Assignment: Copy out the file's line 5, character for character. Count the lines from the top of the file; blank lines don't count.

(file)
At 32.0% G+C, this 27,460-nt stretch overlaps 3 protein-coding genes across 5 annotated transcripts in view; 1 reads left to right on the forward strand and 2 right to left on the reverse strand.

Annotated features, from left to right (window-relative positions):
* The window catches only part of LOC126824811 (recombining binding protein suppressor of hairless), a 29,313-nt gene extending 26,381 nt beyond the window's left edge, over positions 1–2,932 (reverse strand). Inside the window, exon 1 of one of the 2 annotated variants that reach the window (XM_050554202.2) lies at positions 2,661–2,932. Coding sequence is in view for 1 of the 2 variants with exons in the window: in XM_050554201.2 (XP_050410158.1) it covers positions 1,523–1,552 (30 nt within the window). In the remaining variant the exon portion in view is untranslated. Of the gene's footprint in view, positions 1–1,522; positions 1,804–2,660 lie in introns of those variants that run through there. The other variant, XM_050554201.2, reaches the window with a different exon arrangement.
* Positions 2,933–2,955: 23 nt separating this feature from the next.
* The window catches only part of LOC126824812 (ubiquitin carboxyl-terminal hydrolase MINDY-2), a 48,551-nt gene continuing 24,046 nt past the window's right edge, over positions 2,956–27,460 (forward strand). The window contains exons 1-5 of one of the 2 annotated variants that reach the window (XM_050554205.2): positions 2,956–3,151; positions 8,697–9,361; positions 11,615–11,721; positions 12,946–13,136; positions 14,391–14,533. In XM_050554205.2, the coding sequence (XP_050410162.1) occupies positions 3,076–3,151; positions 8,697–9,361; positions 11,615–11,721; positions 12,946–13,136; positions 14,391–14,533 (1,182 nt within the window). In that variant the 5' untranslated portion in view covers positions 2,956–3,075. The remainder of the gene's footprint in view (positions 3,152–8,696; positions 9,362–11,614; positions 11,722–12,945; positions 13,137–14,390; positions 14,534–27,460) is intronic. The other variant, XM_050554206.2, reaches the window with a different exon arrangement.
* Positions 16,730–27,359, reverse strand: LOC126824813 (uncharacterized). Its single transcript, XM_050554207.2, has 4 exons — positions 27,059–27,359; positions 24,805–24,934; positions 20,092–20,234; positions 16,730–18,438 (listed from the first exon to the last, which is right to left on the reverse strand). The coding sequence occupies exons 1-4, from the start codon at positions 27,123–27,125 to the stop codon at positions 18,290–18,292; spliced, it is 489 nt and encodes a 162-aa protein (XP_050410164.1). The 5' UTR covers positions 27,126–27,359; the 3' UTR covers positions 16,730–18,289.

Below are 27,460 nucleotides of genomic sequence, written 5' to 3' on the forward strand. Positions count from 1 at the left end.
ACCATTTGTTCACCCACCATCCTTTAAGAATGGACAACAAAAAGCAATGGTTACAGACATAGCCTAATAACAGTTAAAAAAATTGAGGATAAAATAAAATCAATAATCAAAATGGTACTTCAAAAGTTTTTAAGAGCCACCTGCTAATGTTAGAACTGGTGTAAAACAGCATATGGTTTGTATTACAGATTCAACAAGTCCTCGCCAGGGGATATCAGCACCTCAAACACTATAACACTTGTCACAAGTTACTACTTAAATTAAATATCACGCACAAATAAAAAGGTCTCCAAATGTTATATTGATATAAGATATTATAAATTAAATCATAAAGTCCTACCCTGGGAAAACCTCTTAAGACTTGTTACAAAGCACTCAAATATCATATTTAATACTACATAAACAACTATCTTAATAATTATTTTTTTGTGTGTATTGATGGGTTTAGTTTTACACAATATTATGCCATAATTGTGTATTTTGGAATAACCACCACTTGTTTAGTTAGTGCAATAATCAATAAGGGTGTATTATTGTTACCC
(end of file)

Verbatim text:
* The window catches only part of LOC126824812 (ubiquitin carboxyl-terminal hydrolase MINDY-2), a 48,551-nt gene continuing 24,046 nt past the window's right edge, over positions 2,956–27,460 (forward strand). The window contains exons 1-5 of one of the 2 annotated variants that reach the window (XM_050554205.2): positions 2,956–3,151; positions 8,697–9,361; positions 11,615–11,721; positions 12,946–13,136; positions 14,391–14,533. In XM_050554205.2, the coding sequence (XP_050410162.1) occupies positions 3,076–3,151; positions 8,697–9,361; positions 11,615–11,721; positions 12,946–13,136; positions 14,391–14,533 (1,182 nt within the window). In that variant the 5' untranslated portion in view covers positions 2,956–3,075. The remainder of the gene's footprint in view (positions 3,152–8,696; positions 9,362–11,614; positions 11,722–12,945; positions 13,137–14,390; positions 14,534–27,460) is intronic. The other variant, XM_050554206.2, reaches the window with a different exon arrangement.